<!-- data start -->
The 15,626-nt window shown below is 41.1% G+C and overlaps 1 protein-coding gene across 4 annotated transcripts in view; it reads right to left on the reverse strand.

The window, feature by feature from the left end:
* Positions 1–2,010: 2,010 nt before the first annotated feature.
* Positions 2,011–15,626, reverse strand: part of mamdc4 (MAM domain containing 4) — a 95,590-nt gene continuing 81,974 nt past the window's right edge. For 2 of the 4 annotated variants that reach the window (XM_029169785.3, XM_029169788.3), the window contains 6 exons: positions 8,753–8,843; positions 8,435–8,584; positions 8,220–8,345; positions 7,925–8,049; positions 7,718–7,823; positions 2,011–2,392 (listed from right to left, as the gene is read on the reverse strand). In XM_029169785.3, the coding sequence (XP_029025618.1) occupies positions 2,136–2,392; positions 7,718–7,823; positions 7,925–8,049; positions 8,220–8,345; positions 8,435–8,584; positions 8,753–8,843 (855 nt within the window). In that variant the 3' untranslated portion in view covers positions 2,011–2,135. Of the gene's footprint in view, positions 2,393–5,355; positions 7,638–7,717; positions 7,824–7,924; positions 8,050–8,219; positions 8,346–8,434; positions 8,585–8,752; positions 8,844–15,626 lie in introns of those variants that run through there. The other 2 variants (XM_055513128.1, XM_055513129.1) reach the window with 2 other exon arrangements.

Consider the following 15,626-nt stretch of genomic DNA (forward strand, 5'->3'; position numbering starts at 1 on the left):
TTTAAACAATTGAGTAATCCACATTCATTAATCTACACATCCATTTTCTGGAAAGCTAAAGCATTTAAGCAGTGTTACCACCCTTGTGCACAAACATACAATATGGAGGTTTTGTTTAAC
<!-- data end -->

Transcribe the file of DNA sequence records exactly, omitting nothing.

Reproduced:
The 15,626-nt window shown below is 41.1% G+C and overlaps 1 protein-coding gene across 4 annotated transcripts in view; it reads right to left on the reverse strand.

The window, feature by feature from the left end:
* Positions 1–2,010: 2,010 nt before the first annotated feature.
* Positions 2,011–15,626, reverse strand: part of mamdc4 (MAM domain containing 4) — a 95,590-nt gene continuing 81,974 nt past the window's right edge. For 2 of the 4 annotated variants that reach the window (XM_029169785.3, XM_029169788.3), the window contains 6 exons: positions 8,753–8,843; positions 8,435–8,584; positions 8,220–8,345; positions 7,925–8,049; positions 7,718–7,823; positions 2,011–2,392 (listed from right to left, as the gene is read on the reverse strand). In XM_029169785.3, the coding sequence (XP_029025618.1) occupies positions 2,136–2,392; positions 7,718–7,823; positions 7,925–8,049; positions 8,220–8,345; positions 8,435–8,584; positions 8,753–8,843 (855 nt within the window). In that variant the 3' untranslated portion in view covers positions 2,011–2,135. Of the gene's footprint in view, positions 2,393–5,355; positions 7,638–7,717; positions 7,824–7,924; positions 8,050–8,219; positions 8,346–8,434; positions 8,585–8,752; positions 8,844–15,626 lie in introns of those variants that run through there. The other 2 variants (XM_055513128.1, XM_055513129.1) reach the window with 2 other exon arrangements.

Consider the following 15,626-nt stretch of genomic DNA (forward strand, 5'->3'; position numbering starts at 1 on the left):
TTTAAACAATTGAGTAATCCACATTCATTAATCTACACATCCATTTTCTGGAAAGCTAAAGCATTTAAGCAGTGTTACCACCCTTGTGCACAAACATACAATATGGAGGTTTTGTTTAAC